Puerto Rico: Lack of electricity threatens telephone and internet services

Todd Underwood toddunder at gmail.com
Thu Oct 19 23:56:29 CST 2017


This thread is mostly full of idle speculation, is at the least insensitive
and verges on offensive.

If you have operational information about Puerto Rico (see Sean Donelan's
posts rather than these responses), please go ahead. If you would like to
allocate blame, please go somewhere else to do it. The Internet is full of
people who are blaming Puerto Rico for getting hit by a hurricane. I don't
need it here.

Thanks,

T
(From Humacao)

El 19 oct. 2017 19:45, "Jean-Francois Mezei" <jfmezei_nanog at vaxination.ca>
escribió:

On 2017-10-19 18:18, Wayne Bouchard wrote:
> Well, the problem as I understand it is that the infrastructure was
> not all that great to begin with. Much of it was damaged in the first
> storm and when this second one came through, what remained basically
> disappeared.


Being hit with a Cat 5 hurricane/cyclone in a caribeean island that
hasn't been a direct hit from severe storms in decades will cause
extensive damage no matter what state its infrastructure was in before.

Vegetation that does not regular storms to "prune" it will grow to a
point where it will cause major damage when a big storm hits.

And a caribbean island who has never been "rich" will not have had, as a
priority, increasing building codes to widthstand hurricanes. Building
codes get updated after a big devastating hurricane, whether it is for
Darwin in 1974 (Tracy) or ones like Andrew in Florida.

It's easy for a state the size of Texas to send all of its electrical
utility trucks to the Houson area to repair damage. But they too would
be stretched thin if all of Texas had been leveled.

If buildings were not built to widthstand a 5 or a 4, then the building
itself becomes destructor of infrastructure as its materials become high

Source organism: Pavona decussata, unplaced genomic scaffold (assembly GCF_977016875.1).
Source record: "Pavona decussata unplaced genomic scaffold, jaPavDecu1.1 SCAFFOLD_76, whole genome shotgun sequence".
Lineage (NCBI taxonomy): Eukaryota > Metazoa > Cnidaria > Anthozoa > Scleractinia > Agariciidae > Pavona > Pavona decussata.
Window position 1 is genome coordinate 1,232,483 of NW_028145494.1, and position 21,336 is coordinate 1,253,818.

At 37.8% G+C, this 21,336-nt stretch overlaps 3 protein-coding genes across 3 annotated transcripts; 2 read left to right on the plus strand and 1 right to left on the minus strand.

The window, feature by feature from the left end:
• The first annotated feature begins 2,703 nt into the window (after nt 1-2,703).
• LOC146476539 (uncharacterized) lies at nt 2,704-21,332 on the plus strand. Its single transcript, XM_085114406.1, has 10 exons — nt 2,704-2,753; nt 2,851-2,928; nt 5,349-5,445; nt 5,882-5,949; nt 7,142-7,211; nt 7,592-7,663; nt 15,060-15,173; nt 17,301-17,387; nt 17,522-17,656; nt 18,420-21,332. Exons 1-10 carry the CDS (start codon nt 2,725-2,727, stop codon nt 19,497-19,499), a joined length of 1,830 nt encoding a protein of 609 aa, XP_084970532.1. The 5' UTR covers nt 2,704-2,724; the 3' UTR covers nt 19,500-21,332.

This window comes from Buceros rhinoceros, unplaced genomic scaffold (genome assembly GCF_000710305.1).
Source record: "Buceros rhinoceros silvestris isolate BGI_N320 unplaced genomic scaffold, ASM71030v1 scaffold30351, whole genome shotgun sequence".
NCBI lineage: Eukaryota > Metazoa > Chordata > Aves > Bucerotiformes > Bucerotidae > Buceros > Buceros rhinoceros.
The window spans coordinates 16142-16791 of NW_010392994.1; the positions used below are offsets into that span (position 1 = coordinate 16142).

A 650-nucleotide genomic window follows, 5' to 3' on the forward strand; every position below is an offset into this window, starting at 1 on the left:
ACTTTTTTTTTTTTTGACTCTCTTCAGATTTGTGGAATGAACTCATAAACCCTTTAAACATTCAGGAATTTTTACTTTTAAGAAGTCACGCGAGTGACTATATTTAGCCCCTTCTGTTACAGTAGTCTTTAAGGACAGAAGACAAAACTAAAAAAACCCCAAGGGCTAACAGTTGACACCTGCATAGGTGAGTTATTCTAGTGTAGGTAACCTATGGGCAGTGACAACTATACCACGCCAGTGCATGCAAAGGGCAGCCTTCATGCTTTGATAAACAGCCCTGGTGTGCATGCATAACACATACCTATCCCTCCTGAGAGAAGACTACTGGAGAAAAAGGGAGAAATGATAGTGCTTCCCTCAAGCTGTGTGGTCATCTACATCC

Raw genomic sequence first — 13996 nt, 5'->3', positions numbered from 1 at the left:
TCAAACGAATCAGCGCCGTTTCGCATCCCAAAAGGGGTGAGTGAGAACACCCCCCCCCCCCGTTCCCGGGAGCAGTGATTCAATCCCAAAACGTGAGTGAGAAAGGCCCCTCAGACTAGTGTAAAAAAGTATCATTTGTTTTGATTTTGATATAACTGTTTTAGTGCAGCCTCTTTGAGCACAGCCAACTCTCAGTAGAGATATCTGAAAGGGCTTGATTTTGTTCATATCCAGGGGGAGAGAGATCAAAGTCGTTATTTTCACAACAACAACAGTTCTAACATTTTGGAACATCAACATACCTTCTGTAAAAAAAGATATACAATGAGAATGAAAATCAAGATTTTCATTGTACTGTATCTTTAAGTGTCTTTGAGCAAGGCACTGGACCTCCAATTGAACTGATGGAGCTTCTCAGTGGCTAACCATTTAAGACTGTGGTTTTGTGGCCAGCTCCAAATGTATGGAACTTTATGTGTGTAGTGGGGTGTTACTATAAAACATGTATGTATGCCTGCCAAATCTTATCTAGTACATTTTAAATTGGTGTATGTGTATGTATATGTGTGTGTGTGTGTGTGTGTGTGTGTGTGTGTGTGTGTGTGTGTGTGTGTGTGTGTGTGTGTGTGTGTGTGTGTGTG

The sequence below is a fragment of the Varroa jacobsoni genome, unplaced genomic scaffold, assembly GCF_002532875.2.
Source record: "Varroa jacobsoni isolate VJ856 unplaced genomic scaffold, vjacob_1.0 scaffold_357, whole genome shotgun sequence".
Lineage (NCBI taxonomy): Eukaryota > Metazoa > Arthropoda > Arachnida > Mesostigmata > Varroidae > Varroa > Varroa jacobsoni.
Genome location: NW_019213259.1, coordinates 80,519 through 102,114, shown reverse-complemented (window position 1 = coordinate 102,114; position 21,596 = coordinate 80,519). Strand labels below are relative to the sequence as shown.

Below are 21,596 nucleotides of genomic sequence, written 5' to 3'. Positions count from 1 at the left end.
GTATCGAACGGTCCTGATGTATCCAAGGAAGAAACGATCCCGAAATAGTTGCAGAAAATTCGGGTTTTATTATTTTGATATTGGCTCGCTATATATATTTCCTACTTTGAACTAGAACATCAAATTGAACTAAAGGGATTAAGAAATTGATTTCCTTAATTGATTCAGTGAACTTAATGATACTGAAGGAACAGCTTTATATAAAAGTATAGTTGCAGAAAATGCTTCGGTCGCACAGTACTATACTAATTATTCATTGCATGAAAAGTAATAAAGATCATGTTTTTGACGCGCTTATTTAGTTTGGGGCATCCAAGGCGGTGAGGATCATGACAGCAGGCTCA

speed projectiles throuwn at other buildings and especially
teleohone/electrical lines.

I went through a category 4 (Olivia, Australia 1996). While the town and
building I was in (Karatha) were built to new standards and had little
damage, I witnessed the power of it, and I can totally understand Puerto
Rico being destroyed.

I know a politician with tendancy to skew facts points to Puerto Rico
having had terrible infrastructure. But consider that Darwin, a "rich"
town" was wiped out in 1974 by Tracy.

https://www.youtube.com/watch?v=B89wBGydSvs

Tracy was a 4. Maria was a 5.
(note the alert sound at start of video still sends shivers down my
spine because it was the same as I heard before Olivia hit).

The population was evacuated by 747s because there was nothing there to
support it. The road link to is (Stuart Highway) is so long that Darwin
is tantamount to an island. (especially since Stuart wasn't fully paved
back then).


Also note: in Florida, the utilities positioned all their equipment in
safe places so it could survive storm and be deployed when needed. But
what happens when there is no safe place, or the safe places become
isolated because roads become impassable?


It is one thing when a state has some areas with high level of
destruction. But when the whole state is destroyed, it is a truly
different situation because its economy is also destroyed. Florida
Power still has plenty of revenues from undamaged areas to pay for the
repairs in damaged areas. The Utility in Puerto Rico doesn't. (and if it
was finacially weak before, it makes things worse).

When you see other states' utilities coming to help in a highly damaged
area, don't think for a minute they do this for free. The local utility
stll gets a bill at the end of the day for the work done. If the Puerto
Rico company has no cash to pay, don't exopect other utilities to send
crews.


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